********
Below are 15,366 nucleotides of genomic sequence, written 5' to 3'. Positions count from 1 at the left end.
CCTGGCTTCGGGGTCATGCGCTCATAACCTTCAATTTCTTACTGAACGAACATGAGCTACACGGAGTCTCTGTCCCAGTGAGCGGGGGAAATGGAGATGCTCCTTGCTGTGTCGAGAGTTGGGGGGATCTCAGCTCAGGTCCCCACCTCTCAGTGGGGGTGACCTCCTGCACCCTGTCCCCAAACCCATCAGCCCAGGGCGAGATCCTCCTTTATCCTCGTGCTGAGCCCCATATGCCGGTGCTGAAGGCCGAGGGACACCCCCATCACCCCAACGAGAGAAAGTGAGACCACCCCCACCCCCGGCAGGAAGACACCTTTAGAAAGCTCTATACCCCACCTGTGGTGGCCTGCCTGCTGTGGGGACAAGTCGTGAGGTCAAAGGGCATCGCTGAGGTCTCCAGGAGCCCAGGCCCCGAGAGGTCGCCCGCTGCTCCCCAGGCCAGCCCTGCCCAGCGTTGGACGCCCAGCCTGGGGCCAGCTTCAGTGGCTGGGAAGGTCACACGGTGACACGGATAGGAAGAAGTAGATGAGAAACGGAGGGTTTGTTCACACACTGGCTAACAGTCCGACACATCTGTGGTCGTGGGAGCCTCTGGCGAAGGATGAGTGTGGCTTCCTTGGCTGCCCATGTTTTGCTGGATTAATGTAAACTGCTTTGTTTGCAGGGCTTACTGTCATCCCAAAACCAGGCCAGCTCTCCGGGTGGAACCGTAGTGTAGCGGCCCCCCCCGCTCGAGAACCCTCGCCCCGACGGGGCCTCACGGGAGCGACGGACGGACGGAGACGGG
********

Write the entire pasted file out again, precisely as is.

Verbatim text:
Below are 15,366 nucleotides of genomic sequence, written 5' to 3'. Positions count from 1 at the left end.
CCTGGCTTCGGGGTCATGCGCTCATAACCTTCAATTTCTTACTGAACGAACATGAGCTACACGGAGTCTCTGTCCCAGTGAGCGGGGGAAATGGAGATGCTCCTTGCTGTGTCGAGAGTTGGGGGGATCTCAGCTCAGGTCCCCACCTCTCAGTGGGGGTGACCTCCTGCACCCTGTCCCCAAACCCATCAGCCCAGGGCGAGATCCTCCTTTATCCTCGTGCTGAGCCCCATATGCCGGTGCTGAAGGCCGAGGGACACCCCCATCACCCCAACGAGAGAAAGTGAGACCACCCCCACCCCCGGCAGGAAGACACCTTTAGAAAGCTCTATACCCCACCTGTGGTGGCCTGCCTGCTGTGGGGACAAGTCGTGAGGTCAAAGGGCATCGCTGAGGTCTCCAGGAGCCCAGGCCCCGAGAGGTCGCCCGCTGCTCCCCAGGCCAGCCCTGCCCAGCGTTGGACGCCCAGCCTGGGGCCAGCTTCAGTGGCTGGGAAGGTCACACGGTGACACGGATAGGAAGAAGTAGATGAGAAACGGAGGGTTTGTTCACACACTGGCTAACAGTCCGACACATCTGTGGTCGTGGGAGCCTCTGGCGAAGGATGAGTGTGGCTTCCTTGGCTGCCCATGTTTTGCTGGATTAATGTAAACTGCTTTGTTTGCAGGGCTTACTGTCATCCCAAAACCAGGCCAGCTCTCCGGGTGGAACCGTAGTGTAGCGGCCCCCCCCGCTCGAGAACCCTCGCCCCGACGGGGCCTCACGGGAGCGACGGACGGACGGAGACGGG